Rosanna Malbran Forteza, M.D.
- English, Spanish
- Research Associate Professor of Medicine
With an overall goal of understanding how airway epithelial cells control biological processes Dr. Malbrán Forteza lab focuses in airway epithelial biology with unique expertise in glycobiology and cell-matrix interactions. She has devoted her research career at understanding the various components of airway secretions that participate in keeping the lungs healthy and the changes observed in diseases such as asthma and chronic bronchitis. A unifying theme in the lab is the role that cigarette smoke, including second-hand smoke plays in the pathobiology of these diseases. Studies in her lab can be divided in three groups: Biology and biochemical aspects of the glycosaminoglycan hyaluronan. After discovering that hyaluronan is a key regulator of the enzymic activity of a kallikrein 1, an enzyme involved in bronchoconstriction, a concerted effort was established with investigators at the University of Miami and Mount Sinai Medical Center (Drs. Conner, Abraham and Salathe) to define its role airway epithelium, Those studies resulted in the discovery of a new paradigm of mucosal defense: epithelial-bound hyaluronan retains a pool of molecules important in host defense, "ready for use" and protected from ciliary clearance. Mucus hypersecretion. Changes in epithelial morphology, including goblet cell hyperplasia in major airways and metaplasia in small airways, as well as submucosal gland hypertrophy, are pathophysiological and histological hallmarks of chronic bronchitis. Her lab looks at the signaling pathways involved in synthesis and secretion of mucins 5AC and 5B. Her group observed that heterodimerization of the hyaluronan receptor CD44 and epidermal growth factor receptor (EGFR) initiate a signaling cascade that triggers goblet cell transformation and mucus hypersecretion. Paracellular epithelial permeability. Disruptions of the epithelial barrier characterize airway inflammation. Recently her group provided evidence that layilin - a little studied hyaluronan receptor - was present in the apical surface of epithelial cells and mediate signals from extracellular matrix to the actin cytoskeleton. Studies led to the discovery that layiln signaling is responsible for increased epithelial paracellular permeability triggered by exposure to cigarette smoke. Currently her lab is working in characterizing the function of layilin in the lungs using cell cultures and transgenic mice. Collaborations to define the structure of and binding kinetics of layilin are under way to guide future development of therapeutic agents targeting this receptor.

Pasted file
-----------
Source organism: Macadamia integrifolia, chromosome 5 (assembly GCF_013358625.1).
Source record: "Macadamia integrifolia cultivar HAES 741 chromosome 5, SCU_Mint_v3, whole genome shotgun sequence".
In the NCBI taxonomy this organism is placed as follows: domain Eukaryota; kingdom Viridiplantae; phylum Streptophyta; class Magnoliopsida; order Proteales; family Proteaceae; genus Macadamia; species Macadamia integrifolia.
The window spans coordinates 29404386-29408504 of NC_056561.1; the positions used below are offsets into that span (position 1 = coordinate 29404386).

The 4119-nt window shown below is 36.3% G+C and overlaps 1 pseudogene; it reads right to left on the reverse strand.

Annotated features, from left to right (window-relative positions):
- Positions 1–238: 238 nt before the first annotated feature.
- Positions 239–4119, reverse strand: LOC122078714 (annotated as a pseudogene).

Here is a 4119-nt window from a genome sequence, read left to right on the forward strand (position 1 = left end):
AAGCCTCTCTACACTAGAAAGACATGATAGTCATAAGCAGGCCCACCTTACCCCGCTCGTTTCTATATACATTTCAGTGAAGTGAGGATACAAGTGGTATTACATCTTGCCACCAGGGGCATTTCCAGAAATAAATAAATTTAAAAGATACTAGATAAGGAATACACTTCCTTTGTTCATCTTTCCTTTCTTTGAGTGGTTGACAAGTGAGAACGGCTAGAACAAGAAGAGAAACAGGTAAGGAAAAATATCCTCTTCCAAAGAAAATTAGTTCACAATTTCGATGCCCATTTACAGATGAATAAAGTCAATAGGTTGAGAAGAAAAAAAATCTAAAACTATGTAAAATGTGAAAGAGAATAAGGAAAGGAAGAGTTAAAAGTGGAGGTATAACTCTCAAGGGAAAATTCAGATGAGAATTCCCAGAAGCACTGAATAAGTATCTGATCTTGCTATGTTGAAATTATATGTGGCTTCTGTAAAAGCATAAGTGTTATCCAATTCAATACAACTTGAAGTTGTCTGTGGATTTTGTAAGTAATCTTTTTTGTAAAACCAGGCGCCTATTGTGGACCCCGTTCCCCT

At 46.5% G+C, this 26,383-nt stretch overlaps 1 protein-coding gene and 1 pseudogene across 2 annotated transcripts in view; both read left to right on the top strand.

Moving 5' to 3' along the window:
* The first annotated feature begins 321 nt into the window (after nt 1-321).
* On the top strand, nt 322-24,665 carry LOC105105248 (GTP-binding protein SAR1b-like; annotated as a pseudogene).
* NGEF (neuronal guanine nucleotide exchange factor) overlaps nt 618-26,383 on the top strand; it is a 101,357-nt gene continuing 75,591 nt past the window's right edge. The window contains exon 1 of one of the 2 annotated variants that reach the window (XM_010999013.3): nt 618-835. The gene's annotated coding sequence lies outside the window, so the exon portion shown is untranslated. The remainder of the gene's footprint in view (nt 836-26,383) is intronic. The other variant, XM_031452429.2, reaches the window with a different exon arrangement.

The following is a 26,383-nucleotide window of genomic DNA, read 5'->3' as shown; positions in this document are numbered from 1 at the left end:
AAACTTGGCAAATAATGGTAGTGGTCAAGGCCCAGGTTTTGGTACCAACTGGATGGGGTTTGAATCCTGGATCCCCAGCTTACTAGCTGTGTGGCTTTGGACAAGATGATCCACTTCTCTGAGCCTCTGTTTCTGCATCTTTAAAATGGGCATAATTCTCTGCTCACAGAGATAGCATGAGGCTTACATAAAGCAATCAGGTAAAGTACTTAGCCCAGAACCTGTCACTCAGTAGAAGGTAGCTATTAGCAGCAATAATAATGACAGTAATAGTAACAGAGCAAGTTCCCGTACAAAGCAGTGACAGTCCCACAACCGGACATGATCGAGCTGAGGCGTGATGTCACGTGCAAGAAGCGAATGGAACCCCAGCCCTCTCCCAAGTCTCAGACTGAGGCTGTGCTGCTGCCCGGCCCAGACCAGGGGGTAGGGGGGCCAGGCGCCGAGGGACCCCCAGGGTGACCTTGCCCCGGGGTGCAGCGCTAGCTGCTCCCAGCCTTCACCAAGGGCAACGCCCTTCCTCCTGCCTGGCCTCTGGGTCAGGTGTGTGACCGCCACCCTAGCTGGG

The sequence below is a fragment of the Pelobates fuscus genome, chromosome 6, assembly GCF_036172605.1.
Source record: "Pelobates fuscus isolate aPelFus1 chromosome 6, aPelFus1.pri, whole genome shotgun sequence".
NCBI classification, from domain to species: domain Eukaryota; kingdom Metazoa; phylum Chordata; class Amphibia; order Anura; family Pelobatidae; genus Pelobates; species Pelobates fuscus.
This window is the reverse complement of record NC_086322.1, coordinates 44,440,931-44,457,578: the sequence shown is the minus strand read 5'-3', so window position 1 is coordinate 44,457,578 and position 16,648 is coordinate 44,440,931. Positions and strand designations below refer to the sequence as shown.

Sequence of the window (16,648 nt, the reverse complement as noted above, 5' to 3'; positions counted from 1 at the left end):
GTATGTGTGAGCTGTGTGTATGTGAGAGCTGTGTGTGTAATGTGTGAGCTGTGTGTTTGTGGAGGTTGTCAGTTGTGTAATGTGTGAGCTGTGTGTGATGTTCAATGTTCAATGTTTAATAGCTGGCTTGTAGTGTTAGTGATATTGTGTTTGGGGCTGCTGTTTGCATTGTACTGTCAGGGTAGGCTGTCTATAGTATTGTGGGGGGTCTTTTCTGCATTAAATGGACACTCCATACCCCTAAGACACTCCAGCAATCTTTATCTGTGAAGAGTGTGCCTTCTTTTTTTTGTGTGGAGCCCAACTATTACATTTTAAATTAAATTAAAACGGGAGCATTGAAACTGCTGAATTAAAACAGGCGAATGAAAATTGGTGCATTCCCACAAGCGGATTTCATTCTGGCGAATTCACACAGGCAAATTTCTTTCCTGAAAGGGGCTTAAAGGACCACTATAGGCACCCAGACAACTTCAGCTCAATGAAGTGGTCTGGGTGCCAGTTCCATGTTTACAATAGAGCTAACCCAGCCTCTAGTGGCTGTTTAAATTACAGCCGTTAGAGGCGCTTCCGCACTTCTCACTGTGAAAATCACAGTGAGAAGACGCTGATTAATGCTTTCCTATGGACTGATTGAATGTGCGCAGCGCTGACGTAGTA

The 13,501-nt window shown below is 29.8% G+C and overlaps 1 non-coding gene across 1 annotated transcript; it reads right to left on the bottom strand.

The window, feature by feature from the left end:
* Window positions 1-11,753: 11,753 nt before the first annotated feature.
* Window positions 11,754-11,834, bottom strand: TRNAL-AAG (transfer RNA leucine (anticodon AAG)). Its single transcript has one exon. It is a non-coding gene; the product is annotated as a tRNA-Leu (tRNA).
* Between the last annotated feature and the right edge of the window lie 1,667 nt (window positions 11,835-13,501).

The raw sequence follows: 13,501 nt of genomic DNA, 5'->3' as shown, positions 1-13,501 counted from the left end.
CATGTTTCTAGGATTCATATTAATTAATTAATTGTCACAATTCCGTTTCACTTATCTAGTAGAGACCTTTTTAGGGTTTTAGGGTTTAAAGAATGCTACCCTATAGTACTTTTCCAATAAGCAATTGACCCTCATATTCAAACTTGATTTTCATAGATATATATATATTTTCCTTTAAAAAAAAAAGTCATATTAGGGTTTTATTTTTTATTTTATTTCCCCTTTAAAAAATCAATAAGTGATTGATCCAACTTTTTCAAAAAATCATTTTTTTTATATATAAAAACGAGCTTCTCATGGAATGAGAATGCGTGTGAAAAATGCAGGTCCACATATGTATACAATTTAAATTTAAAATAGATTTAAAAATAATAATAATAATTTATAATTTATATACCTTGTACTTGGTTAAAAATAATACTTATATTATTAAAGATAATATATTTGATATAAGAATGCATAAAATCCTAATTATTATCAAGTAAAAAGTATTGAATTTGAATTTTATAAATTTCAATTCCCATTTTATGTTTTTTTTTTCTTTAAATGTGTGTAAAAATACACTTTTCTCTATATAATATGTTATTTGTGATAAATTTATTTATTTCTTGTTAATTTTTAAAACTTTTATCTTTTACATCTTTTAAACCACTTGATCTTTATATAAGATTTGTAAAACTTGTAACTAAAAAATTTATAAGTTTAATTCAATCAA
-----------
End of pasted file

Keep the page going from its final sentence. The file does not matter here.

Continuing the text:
1995 Pulmonary Research Fellowship
University of Miami
1994 Post Doc Pulmonary Physiology and Pharmacology
University of Miami at Mount Sinai Medical Center
1990 Pulmonary Clinical Training
Sanatorio Mayo / Instituto Modelo de Cardiologia
1988 Internal Medicine Internship
Universidad Nacional de Cordoba; Hospital Cordoba
1987 M.D. Medico Cirujano
Universidad Nacional de Cordoba